More articles have come to light in which V S Naipaul’s attitude toward the writings of Evelyn Waugh is discussed:
In the online newspaper The Daily Beast there is a story by Alice McNearney about the accidental destruction of Naipaul’s papers from his early period (prior to 1970). He needed money and asked Paul Theroux in 1972 to find an academic institution in the USA to buy his manuscripts. He was willing to sell the collection for £40,000, but at that early stage of his career, no buyer was forthcoming. So he packed them up for storage at Ely’s warehouse in south London. In 1992 when his wife went to retrieve the files, she discovered they had been inadvertently destroyed. The warehouse had been directed to destroy some files of the Nitrate Corporation of Chile. These were labelled “NITRATE”. When those files were collected for destruction, the warehouse also included files labelled “NAIPAUL”. The story in the Beast describes some of what was lost:
Included in the collection were his personal reflections—diaries from his time at Oxford, his days as a budding journalist, his travels around Africa and India, and his reflections as he went about creating some of his early work. There were letters that he had received during his early years in England. He had copies of the scripts he had written while he was working for the BBC’s Caribbean Voices and copies of the pieces he had contributed to his “Letters from London” column in the Illustrated Weekly of India. And then there were the early manuscripts: two books that were never published, one written while he was living in Trinidad and the other called The Shadow’d Livery penned during his time at Oxford.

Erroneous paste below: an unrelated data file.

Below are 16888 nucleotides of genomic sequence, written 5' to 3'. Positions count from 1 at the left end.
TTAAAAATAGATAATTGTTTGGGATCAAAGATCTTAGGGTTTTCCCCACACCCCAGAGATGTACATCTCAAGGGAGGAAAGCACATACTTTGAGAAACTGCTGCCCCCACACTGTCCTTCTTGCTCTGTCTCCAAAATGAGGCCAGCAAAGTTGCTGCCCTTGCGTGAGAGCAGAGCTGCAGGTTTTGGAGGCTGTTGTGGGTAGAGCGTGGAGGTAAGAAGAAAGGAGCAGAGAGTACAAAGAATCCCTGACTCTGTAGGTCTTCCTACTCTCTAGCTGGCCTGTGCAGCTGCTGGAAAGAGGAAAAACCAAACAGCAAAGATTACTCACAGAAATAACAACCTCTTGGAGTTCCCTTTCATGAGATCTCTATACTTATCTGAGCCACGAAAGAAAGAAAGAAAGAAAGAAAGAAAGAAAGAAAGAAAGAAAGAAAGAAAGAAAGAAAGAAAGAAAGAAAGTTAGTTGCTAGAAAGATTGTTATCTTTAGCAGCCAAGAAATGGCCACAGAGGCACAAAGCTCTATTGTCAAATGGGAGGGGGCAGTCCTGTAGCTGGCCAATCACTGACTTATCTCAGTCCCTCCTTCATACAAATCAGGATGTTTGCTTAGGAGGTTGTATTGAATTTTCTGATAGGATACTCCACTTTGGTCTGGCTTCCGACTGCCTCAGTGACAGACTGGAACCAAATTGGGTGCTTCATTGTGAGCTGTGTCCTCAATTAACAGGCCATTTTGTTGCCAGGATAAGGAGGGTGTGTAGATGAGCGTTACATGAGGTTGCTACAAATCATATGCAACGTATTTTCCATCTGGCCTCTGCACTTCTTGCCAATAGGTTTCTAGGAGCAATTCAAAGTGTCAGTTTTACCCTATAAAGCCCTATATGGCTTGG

While Naipaul was enthusiastic about The Shadow’d Livery early on—a letter he wrote from Oxford called it his “magnum opus” and reported “the man at the Ashmolean Museum here, who has read the first 50,000 words, thinks it highly readable”—the book failed to sell and his opinion of it evolved. In an interview with the New York Times in 2000, he acknowledged “it was heavily dependent on Evelyn Waugh, but the idea was my own.”
The New York Times review (linked above) of the collection of letters where Naipaul mentioned The Shadow’d Livery contains this additional information:
At 18 he wrote his first novel, “The Shadow’d Livery.” “It was,” he said, […] “a kind of farce on an important subject,” a black man in Trinidad who tries to turn himself into a king. After the book was rejected by a publisher, it was jettisoned. He sank into a depression that lasted about a year.. Then he wrote a second novel, a “more personal, foolish book” — also unpublished.
From this it sounds as if the novel may have been written while he was still living in Trinidad, but that he tried, without success, to find a publisher after he had arrived at Oxford. That would be consistent with earlier reports that he was influenced as a teenager by Waugh’s writings.
One of our readers has also sent a reference from an interview of Naipaul that appeared in a 2006 issue of The Literary Review. In this, he was asked his assessment of English writers:
Q. Why do you exempt Dickens from your judgement on English writers? [Naipaul had earlier stated that 19th century English writers such as Thomas Hardy and Jane Austen “wrote for the English” but excepted Dickens.]
A. I read some of the very early essays a short time ago: Sketches by Boz– they were good. There’s so much rubbish in Dickens. Wordiness, too many words, repetitiveness. He was trying to do something, but by God the African never had a worse enemy.[….]
Q. Do you judge the British writers of the twentieth century in the same way?
A. That’s very interesting. It’s true of Waugh. The idea of an international readership doesn’t enter until quite late. H G Wells, writing his early short stories, is not writing for people outside. He is taking a lot of the clichés of imperialism and making the stories – good writer though he is. If you read the stories from the 1890s they have African voodoo and Indian priests, etc. He hasn’t been out of the country, he is just dealing in received ideas.
Thanks to Dave Lull for a link to this interview.